If telecocoons have given the possibility to create their own worlds completely divorced from a physical architecture, can technology lead us to a divorce from it as a permanent place to live? If we can carry our work, our connections, our communications, our games, and our diversions in a small cell phone inside our pockets all over the world, why would we need a house?  Could it be possible that we go back to the time when men were nomads? Traveling now is easier and more affordable and technologies give us the possibility to stay connected to the world no matter where we are. Maybe the future residential projects will become hospitality projects and hotels would become our virtual homes. Instead of bringing our bags full of stuff we will bring our cell phones full of connections.

Now the question that rises is: What is going to be the role of museums in a so connected and at the same time so detached world?  In a world where people will lose their connection with themselves and where physical connection with other people and spaces will be irrelevant, museums will offer a space for reflection and reconnection with us and also a physical space to promote physical connections between people while learning and amusing ourselves.  In a world where people see themselves just as part of a global network, museums will still be part of the network but will bring people together again and will recreate a sense of society and a sense of belonging to the human race and not only to a technological network. No matter where we are, museums will be the space to escape from virtual life and reconnect with real life.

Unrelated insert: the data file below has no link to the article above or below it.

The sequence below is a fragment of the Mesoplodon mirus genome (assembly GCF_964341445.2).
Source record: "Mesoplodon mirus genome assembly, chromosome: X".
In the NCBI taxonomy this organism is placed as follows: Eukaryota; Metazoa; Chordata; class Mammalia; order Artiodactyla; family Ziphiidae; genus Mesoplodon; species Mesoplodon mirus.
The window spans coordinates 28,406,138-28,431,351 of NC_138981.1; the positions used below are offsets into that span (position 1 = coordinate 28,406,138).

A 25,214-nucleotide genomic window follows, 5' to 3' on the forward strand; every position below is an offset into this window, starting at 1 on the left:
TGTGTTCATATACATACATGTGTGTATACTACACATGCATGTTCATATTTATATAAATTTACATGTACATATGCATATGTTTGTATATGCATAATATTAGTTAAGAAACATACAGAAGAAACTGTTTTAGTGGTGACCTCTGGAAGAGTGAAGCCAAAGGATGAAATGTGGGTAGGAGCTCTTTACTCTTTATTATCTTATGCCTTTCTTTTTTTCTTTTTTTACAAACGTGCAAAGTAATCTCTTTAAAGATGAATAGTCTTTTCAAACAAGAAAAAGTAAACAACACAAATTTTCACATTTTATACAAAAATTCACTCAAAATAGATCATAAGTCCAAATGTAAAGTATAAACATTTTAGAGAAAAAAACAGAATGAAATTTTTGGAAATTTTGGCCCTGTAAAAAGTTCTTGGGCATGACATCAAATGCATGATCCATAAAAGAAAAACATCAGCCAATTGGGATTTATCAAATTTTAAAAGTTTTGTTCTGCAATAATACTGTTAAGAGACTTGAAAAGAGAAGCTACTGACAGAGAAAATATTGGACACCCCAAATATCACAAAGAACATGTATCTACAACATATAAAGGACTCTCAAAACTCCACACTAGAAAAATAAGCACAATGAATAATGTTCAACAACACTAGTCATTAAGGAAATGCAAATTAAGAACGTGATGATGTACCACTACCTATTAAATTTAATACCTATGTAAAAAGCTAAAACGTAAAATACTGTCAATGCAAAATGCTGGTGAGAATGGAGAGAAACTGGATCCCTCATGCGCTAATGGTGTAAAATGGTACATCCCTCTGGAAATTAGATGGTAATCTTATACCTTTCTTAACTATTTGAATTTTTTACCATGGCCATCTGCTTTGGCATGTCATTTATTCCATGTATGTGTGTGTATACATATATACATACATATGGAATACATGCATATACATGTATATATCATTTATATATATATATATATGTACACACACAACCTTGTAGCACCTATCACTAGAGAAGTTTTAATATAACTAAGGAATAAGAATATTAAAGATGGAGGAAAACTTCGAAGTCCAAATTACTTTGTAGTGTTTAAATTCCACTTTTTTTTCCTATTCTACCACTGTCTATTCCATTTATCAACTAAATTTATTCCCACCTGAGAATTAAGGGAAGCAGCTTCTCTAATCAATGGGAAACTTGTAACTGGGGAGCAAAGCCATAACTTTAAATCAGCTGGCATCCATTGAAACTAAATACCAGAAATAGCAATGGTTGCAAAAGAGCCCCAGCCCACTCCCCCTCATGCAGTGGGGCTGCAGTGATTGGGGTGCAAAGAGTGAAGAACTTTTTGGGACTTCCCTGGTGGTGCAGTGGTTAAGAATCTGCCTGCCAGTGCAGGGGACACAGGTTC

Maria Antonia Villegas

Bilbao’s Epitaph

Frank Gehry's Performance Pavillion at Millenium Park

Frank Gehry's Performing Arts Pavillion at Millenium Park

We knew it was coming. Today New York Times architecture critic Nicolai Ouroussoff officially declared the end to an epoch of iconic cultural architecture in America. I suppose this is also the end of the Bilbao Effect. His article surveys history of American cultural identity as expressed through architecture beginning with the City Beautiful Movement in the late 19th Century. I found this statement rather interesting: “The problem with freedom, after all, is that it allows for horrifying imaginative failures as well as works of stunning genius.” This reminded me of a quote from Goethe ” There is nothing worst than an active imagination, a lot of money and no taste”. It makes you wonder how many bad ideas we may have been saved from. What will all of this mean for the next generation of museum building? What forms will museums of the new epoch take in response to this new found modesty? Perhaps what is happening inside the museum will finally become as important than what is happening on the outside.